- How to Test for Lead in Your Water
With the alarming rate of global warming these passing years, a lot of new and emerging diseases coming from unsanitary conditions and exposure to chemicals due to the change in climate would be a big threat to you and your family. Today even the water we drink might be contaminated with chemicals we don’t know of, and the most common substance could mix up with your water is Lead.
Where most tap water is in fact safe, but in an ever changing world where climate change would affect the water we drink anything can happen. Your water service sends you a “Consumer Confidence Report” every month and it’s legally mandatory to include lead levels in the water you drink, and or if any lead was even found. (The CDC has an instruction here for you to understanding the report in detail.) But if you’re not the person who pays the bills, you won’t get a statement, but then again there are much local information that is available online.
The Water going in the course of the lead & copper pipe are treated with anti-corrosives to reduce the volume of lead that gets sucked in as it gushes through the lead and copper pipes, and water utilities must test the water and informs to you if any lead is present.
And if you don’t have faith in the water company’s investigation, or if your water source comes from a private well, don’t worry because there are independent facilities that can examine your water for lead. Here is a list from the Environmental Protection Agency for those independent labs.
- Lead in Your Soil
A new major source of lead contact is the lead underground that is used to be in gasoline but now is found underground. Don’t you believe that lead is gone, although the pumps these days are all providing unleaded. All of that lead must have to go somewhere, and so, any location with a lot of cars or traffic ended up building up a lot of it over time. The ground near active roads—assuming those roads were also full of activity before the 1986’s, the time where leaded gasoline was banned for public use, is a excellent place to find it, and so are homes and parks built in close proximity to them. Lead can also be found left behind by Industrial sites; especially if the factory was torn down to make your house.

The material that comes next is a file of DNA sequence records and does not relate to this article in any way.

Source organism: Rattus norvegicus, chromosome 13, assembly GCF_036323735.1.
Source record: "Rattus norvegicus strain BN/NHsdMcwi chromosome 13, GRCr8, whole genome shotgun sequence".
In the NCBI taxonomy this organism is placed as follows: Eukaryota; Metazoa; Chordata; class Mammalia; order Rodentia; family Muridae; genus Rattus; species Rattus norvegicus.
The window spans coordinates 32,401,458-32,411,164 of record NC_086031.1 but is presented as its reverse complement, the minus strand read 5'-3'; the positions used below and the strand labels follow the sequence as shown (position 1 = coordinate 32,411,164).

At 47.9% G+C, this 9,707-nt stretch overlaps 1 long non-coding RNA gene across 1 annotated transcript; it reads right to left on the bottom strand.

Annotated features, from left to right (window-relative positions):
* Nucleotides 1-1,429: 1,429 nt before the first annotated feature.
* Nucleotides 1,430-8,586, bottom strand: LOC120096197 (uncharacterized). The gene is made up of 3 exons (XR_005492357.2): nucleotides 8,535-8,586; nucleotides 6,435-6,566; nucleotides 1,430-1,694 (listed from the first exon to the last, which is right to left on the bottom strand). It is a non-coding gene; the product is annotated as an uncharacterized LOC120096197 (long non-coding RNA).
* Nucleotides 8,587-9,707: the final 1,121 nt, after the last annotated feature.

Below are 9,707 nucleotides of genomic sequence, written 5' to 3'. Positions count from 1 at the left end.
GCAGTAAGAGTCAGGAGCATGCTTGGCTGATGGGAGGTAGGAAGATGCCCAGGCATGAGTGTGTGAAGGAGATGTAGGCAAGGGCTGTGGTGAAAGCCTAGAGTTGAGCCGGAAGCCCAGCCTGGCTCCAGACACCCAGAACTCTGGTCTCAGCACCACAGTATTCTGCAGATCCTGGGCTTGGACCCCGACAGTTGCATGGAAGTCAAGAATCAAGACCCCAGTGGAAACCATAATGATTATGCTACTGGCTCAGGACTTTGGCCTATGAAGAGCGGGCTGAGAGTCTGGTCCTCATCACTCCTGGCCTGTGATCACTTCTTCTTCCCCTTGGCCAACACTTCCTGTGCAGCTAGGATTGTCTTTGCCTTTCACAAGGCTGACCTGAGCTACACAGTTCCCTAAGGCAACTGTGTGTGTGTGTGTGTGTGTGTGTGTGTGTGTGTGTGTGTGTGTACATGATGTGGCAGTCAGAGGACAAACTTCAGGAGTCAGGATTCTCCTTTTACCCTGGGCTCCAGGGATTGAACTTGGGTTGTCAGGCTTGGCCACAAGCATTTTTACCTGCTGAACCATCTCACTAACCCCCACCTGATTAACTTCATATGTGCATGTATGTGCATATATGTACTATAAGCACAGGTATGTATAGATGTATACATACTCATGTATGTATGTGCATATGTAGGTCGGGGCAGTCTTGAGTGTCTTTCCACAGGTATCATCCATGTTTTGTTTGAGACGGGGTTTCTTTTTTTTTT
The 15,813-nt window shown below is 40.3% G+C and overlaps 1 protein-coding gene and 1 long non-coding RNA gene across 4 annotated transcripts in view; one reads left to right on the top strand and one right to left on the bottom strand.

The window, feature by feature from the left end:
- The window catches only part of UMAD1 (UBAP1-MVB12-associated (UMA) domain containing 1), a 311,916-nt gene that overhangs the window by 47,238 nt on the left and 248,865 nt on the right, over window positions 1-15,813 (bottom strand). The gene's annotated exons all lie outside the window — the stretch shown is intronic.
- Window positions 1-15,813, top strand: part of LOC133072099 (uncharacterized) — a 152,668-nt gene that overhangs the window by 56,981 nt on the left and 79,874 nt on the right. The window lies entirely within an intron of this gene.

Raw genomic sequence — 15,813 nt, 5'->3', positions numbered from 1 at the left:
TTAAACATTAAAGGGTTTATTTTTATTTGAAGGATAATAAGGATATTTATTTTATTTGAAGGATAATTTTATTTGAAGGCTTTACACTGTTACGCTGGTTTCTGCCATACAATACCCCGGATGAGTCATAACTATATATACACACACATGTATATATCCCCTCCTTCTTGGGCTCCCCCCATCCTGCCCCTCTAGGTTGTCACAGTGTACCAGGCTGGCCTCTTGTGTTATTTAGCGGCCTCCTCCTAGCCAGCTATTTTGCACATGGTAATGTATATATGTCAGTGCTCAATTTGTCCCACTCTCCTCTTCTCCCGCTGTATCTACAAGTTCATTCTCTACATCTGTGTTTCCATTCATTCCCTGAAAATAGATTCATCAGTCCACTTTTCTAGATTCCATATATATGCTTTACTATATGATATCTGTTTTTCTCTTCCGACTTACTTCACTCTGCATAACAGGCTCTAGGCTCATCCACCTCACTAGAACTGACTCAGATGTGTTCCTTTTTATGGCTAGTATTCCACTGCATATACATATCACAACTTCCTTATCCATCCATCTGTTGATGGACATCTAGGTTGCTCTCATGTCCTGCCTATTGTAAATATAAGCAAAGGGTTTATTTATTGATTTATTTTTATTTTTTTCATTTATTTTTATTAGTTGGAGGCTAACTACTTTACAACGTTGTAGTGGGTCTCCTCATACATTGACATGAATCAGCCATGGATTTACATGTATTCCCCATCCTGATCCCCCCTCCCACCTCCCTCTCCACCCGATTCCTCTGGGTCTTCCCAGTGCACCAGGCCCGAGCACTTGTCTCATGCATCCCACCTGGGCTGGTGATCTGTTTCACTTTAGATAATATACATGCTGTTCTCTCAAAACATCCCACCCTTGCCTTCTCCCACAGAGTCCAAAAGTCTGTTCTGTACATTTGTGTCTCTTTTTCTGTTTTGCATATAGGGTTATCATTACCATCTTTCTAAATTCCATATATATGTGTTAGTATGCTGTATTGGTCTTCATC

- Lead Dust in your Garden
Now that backyard gardens are in trend now, our home is now more vulnerable to lead dusts that can be found in the soil, even If your intention is just to grow a few veggies yourself and or for your family you still need to be careful when entering your house after a day of gardening. The indoors of the floor can still be tainted by dirt that’s been stuck in your shoes. So my advice would be is to remove your shoes and clean it before entering indoors, especially if you have little kids that crawl on the floorboards. Just Remember that your backyard isn’t the only location you may encounter these lead dusts. Additional sources tell us that it might include your workplace if your work is on construction and or metalworking. (Note: Gun ranges also have tons of lead dust.)
- Lead Paint
During the 1970’s, there was a wide spread ban of lead paint by the federal government in homes, unluckily if you purchased or reside in a house constructed before the banning, then it’s possible your house had been painted with lead or have some lead paint lying around somewhere in your house, and If you live in a much older house, particularly one with lots of unique “charm,” it may just be safe to assume that it was painted with lead. But fear not because some states and cities actually banned it earlier than expected. And if you think your house was painted with lead paint, worry not because there are customer test kits available for lead paint testing, and we have an excellent guide on how to use them here.